Virginia House Bill 49 is a rerun of other bills that this web site liked, but didn't think went far enough.
Once again, the bill only makes it "unlawful...with the intent to cause substantial emotional distress" (as opposed to, say, the intent to stalk and harass the person?) "to disseminate or sell any videotape, photograph, film...that depicts another person who is totally nude" or depicts the parts of the person's body that would be covered by a bathing suit.
I would like to see legislation making it unlawful to disseminate or sell any image that depicts any recognizable person without the person's consent. Again I remind everybody: A photo of your boss beaming and shaking hands with the President of the United States can easily be digitally modified into a photo of your boss beaming and shaking hands with Public Enemy #1, whoever that may be in any future year. A photo of your ex's face can easily be spliced into a pornographic video. A photo of a quaint Amish family walking beside the road, even if it's only stored in a family photo album and displayed to visiting relatives as a souvenir of a visit to a town that has an Amish community, causes distress to strict Amish people who believe God doesn't want us to take photographs. When will we get laws that recognize that it's just plain obnoxious to snap a photo of anybody who has not consented to be photographed in that time and place, whatever it may be.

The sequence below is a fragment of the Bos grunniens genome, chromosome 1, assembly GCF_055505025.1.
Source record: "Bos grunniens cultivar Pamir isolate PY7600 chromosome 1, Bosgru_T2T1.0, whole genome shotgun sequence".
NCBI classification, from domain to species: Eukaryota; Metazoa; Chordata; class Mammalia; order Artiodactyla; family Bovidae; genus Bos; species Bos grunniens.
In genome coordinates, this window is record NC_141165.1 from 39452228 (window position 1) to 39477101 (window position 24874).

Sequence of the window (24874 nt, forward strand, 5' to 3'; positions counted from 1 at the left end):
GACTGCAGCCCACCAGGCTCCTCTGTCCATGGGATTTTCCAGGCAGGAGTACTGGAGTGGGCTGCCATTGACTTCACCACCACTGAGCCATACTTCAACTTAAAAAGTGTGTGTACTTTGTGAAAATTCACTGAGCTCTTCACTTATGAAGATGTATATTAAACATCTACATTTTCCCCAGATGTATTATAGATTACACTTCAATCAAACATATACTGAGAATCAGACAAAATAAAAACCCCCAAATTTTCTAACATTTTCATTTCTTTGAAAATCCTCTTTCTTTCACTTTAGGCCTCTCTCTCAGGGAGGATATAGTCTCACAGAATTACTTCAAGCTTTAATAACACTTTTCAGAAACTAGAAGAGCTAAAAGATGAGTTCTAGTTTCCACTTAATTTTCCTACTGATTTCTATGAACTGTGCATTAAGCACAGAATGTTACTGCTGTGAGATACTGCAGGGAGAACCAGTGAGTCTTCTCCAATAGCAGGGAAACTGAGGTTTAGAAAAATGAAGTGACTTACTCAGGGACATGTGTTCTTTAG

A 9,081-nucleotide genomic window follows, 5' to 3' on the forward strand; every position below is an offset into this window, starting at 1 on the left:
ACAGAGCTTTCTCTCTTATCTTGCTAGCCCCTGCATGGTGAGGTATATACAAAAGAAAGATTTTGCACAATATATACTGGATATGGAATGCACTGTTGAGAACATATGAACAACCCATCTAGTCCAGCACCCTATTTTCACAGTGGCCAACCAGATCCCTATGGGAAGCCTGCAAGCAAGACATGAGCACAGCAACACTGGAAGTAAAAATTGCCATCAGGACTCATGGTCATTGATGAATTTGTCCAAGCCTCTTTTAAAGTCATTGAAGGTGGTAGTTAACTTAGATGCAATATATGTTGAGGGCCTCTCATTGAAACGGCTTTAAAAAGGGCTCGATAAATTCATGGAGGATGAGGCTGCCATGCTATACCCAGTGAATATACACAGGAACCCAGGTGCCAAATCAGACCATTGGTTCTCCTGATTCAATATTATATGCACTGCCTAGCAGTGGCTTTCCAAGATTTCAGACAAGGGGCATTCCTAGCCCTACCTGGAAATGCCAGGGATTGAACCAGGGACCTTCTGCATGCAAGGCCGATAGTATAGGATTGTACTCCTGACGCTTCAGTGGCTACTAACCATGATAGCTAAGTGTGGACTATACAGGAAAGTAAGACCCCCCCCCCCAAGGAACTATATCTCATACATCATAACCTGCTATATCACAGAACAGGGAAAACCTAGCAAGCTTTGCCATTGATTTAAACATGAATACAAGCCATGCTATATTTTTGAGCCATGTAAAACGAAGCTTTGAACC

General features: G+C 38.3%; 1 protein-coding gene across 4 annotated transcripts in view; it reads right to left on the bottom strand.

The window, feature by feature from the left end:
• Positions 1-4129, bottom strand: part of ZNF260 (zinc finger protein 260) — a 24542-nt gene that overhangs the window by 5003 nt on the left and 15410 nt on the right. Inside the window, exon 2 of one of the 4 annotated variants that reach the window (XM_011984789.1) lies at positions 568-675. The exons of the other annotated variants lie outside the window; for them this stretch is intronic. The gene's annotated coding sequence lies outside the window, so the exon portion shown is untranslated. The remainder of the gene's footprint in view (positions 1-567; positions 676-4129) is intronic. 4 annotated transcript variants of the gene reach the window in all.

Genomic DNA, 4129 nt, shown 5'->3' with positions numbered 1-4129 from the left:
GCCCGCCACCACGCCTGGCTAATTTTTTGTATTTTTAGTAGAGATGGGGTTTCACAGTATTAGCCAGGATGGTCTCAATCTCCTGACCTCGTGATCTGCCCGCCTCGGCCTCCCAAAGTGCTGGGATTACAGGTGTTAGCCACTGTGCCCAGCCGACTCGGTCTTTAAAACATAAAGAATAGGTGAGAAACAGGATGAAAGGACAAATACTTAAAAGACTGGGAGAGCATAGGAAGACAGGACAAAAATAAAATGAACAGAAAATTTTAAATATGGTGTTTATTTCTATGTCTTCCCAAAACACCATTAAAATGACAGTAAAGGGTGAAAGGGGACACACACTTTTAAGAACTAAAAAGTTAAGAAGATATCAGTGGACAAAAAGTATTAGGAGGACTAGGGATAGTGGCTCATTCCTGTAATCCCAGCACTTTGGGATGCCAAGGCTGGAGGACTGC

Someone recently reviewed the published volume of Sylvia Plath's sketches by lamenting that there were hardly any people in them. But this is as it should be. People have a right not to want images of them even drawn, much less photographed or videotaped. Plath, knowing that she was far from being a professional portrait painter, dabbled in drawings of places she'd been and wildlife she'd studied, but didn't annoy people by trying to draw them. Other decisions she made should only have been as intelligent and public-spirited as that decision was.